Netflix really has become a more complicated product with different price tiers and ad-supported options. It’s true that subscriber numbers don’t tell the whole story and that there is more illuminating data that it can share. But it’s also true that subscriber numbers both never told the whole story and remain an important indicator, they’re just more annoying for Netflix now that the company has reached something close to market saturation. The first time Netflix announced a subscriber loss, in 2022, the profitable company watched its narrative flip in an instant, after which it instituted a password-sharing crackdown, growth resumed, and the narrative flipped back. But in the same way that basic user growth was a leading indicator for Netflix’s coming success, persistent user losses — even if overall viewing time kept climbing — would be a leading indicator of a very basic problem: a company that’s losing customers. They still mean something, which is both a reason they should be shared and a reason they’re not. If it starts happening, Netflix won’t be letting investors, or the public, know about it.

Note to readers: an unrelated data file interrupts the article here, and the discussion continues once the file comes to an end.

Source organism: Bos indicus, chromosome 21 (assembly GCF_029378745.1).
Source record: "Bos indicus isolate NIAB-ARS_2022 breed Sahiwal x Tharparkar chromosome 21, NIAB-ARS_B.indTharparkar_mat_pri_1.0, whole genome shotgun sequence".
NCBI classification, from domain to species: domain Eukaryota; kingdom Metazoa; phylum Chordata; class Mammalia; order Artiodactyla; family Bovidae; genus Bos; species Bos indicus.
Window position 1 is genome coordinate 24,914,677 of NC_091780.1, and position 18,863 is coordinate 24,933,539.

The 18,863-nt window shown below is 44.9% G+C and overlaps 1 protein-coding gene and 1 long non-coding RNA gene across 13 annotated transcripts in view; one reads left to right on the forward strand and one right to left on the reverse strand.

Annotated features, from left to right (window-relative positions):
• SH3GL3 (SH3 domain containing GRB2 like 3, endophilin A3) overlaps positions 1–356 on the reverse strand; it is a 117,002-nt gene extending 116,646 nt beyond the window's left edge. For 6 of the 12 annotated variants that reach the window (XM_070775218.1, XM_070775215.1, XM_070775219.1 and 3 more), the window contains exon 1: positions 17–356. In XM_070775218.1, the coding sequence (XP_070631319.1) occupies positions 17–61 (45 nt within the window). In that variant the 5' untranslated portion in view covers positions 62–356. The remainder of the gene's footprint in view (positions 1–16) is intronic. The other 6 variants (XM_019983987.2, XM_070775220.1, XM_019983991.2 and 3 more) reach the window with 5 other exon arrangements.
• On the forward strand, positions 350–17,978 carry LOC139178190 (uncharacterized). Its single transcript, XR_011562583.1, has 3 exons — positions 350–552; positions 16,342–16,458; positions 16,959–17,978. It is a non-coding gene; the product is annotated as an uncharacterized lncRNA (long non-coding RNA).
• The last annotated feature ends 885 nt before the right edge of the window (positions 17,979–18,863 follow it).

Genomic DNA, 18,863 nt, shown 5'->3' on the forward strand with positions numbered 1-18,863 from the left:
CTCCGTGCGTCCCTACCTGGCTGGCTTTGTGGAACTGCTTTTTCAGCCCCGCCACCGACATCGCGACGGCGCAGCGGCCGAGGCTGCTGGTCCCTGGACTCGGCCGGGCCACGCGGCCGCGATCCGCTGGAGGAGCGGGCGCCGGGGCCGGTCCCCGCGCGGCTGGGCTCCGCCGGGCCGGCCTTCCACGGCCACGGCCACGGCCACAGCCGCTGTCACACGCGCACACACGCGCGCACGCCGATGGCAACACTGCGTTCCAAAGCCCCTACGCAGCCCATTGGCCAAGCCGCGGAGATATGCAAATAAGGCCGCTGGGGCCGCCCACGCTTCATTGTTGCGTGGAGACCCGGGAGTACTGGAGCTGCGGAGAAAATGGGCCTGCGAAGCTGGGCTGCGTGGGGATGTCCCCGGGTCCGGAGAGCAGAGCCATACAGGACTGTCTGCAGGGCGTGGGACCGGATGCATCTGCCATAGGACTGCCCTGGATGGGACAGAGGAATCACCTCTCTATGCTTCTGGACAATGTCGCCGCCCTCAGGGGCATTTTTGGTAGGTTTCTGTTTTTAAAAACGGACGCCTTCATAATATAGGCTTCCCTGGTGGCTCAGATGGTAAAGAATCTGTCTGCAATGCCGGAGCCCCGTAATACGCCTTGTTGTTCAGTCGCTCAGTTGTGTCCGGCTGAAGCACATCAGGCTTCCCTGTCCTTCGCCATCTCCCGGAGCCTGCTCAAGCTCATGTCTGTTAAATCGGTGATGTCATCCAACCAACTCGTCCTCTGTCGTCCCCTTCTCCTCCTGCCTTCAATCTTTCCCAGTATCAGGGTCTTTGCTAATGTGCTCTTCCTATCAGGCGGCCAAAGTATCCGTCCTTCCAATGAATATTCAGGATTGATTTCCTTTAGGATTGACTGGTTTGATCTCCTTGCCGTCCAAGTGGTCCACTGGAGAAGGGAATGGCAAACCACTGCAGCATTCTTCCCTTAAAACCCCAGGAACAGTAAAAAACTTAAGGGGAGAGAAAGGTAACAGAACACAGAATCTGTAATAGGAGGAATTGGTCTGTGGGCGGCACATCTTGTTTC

At Meta, raw user numbers are even more important, as is their direction of movement. Netflix sells access to movies and shows. It has to worry about competition, churn, and fatigue — about slow, mounting change. Meta, despite its best efforts, is still a social-media company. It sells access to its users. Facebook, its oldest, most popular, and best-monetized product, started plateauing years ago, and previously reported brief periods of user decline. This is cause for alarm. If users leave, Meta doesn’t just make less money, its product starts getting worse with little chance of getting better — the only reason that the users are there, after all, is to interact with other users.